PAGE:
I have sown it in my mini meadow outside the potting shed and in the woodland by the house….If it gets too vigorous I pull it out, if it’s in the wrong place I don’t let it seed, it’s a bit like managing chaos, but, because its tap rooted it’s a really easy ‘weed’ to manage… My biggest problem is distinguishing it from the extremely poisonous Hemlock (which is a problem weed – but still beautiful all the same).

During the drive the hedgerows change from a sea of Cow Parsley and Pink Campion backed by Hawthorn to oxeye daisies, foxgloves, ferns and sorrel, eventually turning into banks of Bluebell, Foxglove, Campion, Sorrel, Ferns, and Bracken. These “banks” are old, stonewalls filled with rubble and the local acidic clay soil: the ultimate “living wall”.

The reason I love gardening is because it feels to me to be a direct contact with the natural world. In my garden I want to make plant communities that look and function sympathetically with how they evolved in nature. So that they don’t just look naturalistic, but, they are better adapted to their site, richly layered, and resilient.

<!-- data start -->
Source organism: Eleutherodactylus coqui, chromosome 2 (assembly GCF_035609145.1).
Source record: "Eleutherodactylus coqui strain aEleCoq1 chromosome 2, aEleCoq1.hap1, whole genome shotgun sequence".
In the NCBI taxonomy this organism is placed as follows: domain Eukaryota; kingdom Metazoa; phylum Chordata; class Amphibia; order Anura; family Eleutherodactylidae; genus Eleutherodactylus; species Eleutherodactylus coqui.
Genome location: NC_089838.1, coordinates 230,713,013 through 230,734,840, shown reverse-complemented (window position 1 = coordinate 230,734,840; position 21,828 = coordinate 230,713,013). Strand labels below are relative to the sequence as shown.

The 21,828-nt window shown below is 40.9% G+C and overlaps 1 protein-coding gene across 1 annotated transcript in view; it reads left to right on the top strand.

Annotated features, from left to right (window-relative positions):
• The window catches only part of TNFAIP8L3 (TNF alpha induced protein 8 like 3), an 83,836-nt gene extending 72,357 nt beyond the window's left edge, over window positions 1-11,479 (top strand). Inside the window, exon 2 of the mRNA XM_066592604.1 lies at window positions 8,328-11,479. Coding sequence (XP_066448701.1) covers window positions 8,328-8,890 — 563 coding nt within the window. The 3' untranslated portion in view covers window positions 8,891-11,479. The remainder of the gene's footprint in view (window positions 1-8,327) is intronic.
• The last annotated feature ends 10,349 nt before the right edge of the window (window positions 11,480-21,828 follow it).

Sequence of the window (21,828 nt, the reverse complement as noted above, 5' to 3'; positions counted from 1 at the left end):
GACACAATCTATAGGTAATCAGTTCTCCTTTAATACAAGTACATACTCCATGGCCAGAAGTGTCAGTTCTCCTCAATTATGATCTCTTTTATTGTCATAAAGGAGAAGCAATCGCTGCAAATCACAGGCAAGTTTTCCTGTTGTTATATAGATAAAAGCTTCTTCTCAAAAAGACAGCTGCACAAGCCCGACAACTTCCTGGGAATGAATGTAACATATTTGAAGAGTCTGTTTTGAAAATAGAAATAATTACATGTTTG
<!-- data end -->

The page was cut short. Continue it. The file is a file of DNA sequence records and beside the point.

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Fowey, Cornwall, May 2016.

So, on a patch of land by the house densely shaded by a laurel hedge, a conifer and deciduous trees, I have begun to plant out and seed what I hope will become a “hedgerow-like” planting. On a steep bank that used to hold the canal steps I have sown Foxgloves, Wood anemones, Snowdrops, and some Ferns… adding to the Harts tongue and Pulmonaria that were already there.

The rest of the planting is a mix of ferns, architectural foliage, ground cover, and a lot of dynamic frothy umbelifers and white rosebay willow herb that will hopefully take off in late spring and summer.

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Woodland Border, a hedgerow in progress, May 2016.

 

If you are interested this is the list….Woodland border

I have deliberately mixed “wild flowers” with garden species that can hold their own. I have also let some of the Oxeye daisies and Campion and Wood avens seed about, hopefully, in a few years there will be no bare soil just a patch of”cultivated hedgerow” (if there is such a thing).